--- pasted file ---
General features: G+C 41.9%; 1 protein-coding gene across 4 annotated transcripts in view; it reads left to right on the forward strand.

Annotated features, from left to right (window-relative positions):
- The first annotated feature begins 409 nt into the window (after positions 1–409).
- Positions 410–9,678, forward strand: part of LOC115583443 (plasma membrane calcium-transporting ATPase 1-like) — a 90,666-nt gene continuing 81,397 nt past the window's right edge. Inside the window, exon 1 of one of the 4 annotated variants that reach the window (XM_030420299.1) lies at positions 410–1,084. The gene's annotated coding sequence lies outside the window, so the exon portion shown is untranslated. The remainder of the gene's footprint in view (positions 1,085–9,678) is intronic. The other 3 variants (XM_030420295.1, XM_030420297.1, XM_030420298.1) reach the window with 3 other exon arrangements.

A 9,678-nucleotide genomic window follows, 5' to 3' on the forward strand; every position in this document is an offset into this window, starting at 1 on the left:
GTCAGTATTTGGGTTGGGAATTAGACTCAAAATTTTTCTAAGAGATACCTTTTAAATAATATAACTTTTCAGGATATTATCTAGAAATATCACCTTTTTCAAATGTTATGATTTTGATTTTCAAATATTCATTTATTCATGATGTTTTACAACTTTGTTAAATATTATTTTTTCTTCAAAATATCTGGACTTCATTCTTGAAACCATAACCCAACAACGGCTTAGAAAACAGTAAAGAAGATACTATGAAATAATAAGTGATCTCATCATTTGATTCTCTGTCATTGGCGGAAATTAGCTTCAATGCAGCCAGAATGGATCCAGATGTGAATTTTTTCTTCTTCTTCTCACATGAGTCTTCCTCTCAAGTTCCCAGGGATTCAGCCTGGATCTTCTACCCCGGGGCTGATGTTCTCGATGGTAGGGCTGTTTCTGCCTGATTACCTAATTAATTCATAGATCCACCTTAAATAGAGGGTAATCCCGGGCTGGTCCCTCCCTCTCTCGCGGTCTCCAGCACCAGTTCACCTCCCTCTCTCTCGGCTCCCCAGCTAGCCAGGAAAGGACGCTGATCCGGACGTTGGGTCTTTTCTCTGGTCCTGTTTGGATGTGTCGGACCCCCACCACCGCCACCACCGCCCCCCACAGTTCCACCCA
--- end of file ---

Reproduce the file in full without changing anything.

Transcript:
General features: G+C 41.9%; 1 protein-coding gene across 4 annotated transcripts in view; it reads left to right on the forward strand.

Annotated features, from left to right (window-relative positions):
- The first annotated feature begins 409 nt into the window (after positions 1–409).
- Positions 410–9,678, forward strand: part of LOC115583443 (plasma membrane calcium-transporting ATPase 1-like) — a 90,666-nt gene continuing 81,397 nt past the window's right edge. Inside the window, exon 1 of one of the 4 annotated variants that reach the window (XM_030420299.1) lies at positions 410–1,084. The gene's annotated coding sequence lies outside the window, so the exon portion shown is untranslated. The remainder of the gene's footprint in view (positions 1,085–9,678) is intronic. The other 3 variants (XM_030420295.1, XM_030420297.1, XM_030420298.1) reach the window with 3 other exon arrangements.

A 9,678-nucleotide genomic window follows, 5' to 3' on the forward strand; every position in this document is an offset into this window, starting at 1 on the left:
GTCAGTATTTGGGTTGGGAATTAGACTCAAAATTTTTCTAAGAGATACCTTTTAAATAATATAACTTTTCAGGATATTATCTAGAAATATCACCTTTTTCAAATGTTATGATTTTGATTTTCAAATATTCATTTATTCATGATGTTTTACAACTTTGTTAAATATTATTTTTTCTTCAAAATATCTGGACTTCATTCTTGAAACCATAACCCAACAACGGCTTAGAAAACAGTAAAGAAGATACTATGAAATAATAAGTGATCTCATCATTTGATTCTCTGTCATTGGCGGAAATTAGCTTCAATGCAGCCAGAATGGATCCAGATGTGAATTTTTTCTTCTTCTTCTCACATGAGTCTTCCTCTCAAGTTCCCAGGGATTCAGCCTGGATCTTCTACCCCGGGGCTGATGTTCTCGATGGTAGGGCTGTTTCTGCCTGATTACCTAATTAATTCATAGATCCACCTTAAATAGAGGGTAATCCCGGGCTGGTCCCTCCCTCTCTCGCGGTCTCCAGCACCAGTTCACCTCCCTCTCTCTCGGCTCCCCAGCTAGCCAGGAAAGGACGCTGATCCGGACGTTGGGTCTTTTCTCTGGTCCTGTTTGGATGTGTCGGACCCCCACCACCGCCACCACCGCCCCCCACAGTTCCACCCA